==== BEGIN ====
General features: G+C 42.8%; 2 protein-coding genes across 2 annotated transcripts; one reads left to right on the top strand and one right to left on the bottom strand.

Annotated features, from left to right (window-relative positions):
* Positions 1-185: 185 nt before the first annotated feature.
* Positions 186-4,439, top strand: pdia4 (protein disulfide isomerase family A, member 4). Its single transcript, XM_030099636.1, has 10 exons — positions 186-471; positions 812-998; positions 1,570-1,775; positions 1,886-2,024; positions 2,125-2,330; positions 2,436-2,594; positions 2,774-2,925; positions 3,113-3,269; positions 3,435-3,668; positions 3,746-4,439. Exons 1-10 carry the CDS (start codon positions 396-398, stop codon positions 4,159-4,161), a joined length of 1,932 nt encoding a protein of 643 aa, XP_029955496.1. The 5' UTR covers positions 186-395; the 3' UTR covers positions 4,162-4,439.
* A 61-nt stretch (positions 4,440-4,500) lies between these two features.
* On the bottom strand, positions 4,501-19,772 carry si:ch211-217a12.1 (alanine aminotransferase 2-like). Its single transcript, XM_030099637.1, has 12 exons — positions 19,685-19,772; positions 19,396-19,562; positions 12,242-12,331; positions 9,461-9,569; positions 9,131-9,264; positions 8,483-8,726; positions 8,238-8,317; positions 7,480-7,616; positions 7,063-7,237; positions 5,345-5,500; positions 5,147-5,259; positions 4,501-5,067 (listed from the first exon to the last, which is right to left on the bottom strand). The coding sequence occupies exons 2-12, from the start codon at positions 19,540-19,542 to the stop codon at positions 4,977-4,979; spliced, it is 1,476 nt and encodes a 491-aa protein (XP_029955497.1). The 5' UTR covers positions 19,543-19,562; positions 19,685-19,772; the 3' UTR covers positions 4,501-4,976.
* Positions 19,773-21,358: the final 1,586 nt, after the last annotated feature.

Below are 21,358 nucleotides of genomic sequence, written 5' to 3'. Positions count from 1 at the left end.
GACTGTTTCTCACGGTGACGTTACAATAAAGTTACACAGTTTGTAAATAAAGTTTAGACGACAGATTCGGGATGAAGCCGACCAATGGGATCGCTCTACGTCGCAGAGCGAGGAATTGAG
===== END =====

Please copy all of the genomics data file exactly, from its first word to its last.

General features: G+C 42.8%; 2 protein-coding genes across 2 annotated transcripts; one reads left to right on the top strand and one right to left on the bottom strand.

Annotated features, from left to right (window-relative positions):
* Positions 1-185: 185 nt before the first annotated feature.
* Positions 186-4,439, top strand: pdia4 (protein disulfide isomerase family A, member 4). Its single transcript, XM_030099636.1, has 10 exons — positions 186-471; positions 812-998; positions 1,570-1,775; positions 1,886-2,024; positions 2,125-2,330; positions 2,436-2,594; positions 2,774-2,925; positions 3,113-3,269; positions 3,435-3,668; positions 3,746-4,439. Exons 1-10 carry the CDS (start codon positions 396-398, stop codon positions 4,159-4,161), a joined length of 1,932 nt encoding a protein of 643 aa, XP_029955496.1. The 5' UTR covers positions 186-395; the 3' UTR covers positions 4,162-4,439.
* A 61-nt stretch (positions 4,440-4,500) lies between these two features.
* On the bottom strand, positions 4,501-19,772 carry si:ch211-217a12.1 (alanine aminotransferase 2-like). Its single transcript, XM_030099637.1, has 12 exons — positions 19,685-19,772; positions 19,396-19,562; positions 12,242-12,331; positions 9,461-9,569; positions 9,131-9,264; positions 8,483-8,726; positions 8,238-8,317; positions 7,480-7,616; positions 7,063-7,237; positions 5,345-5,500; positions 5,147-5,259; positions 4,501-5,067 (listed from the first exon to the last, which is right to left on the bottom strand). The coding sequence occupies exons 2-12, from the start codon at positions 19,540-19,542 to the stop codon at positions 4,977-4,979; spliced, it is 1,476 nt and encodes a 491-aa protein (XP_029955497.1). The 5' UTR covers positions 19,543-19,562; positions 19,685-19,772; the 3' UTR covers positions 4,501-4,976.
* Positions 19,773-21,358: the final 1,586 nt, after the last annotated feature.

Below are 21,358 nucleotides of genomic sequence, written 5' to 3'. Positions count from 1 at the left end.
GACTGTTTCTCACGGTGACGTTACAATAAAGTTACACAGTTTGTAAATAAAGTTTAGACGACAGATTCGGGATGAAGCCGACCAATGGGATCGCTCTACGTCGCAGAGCGAGGAATTGAG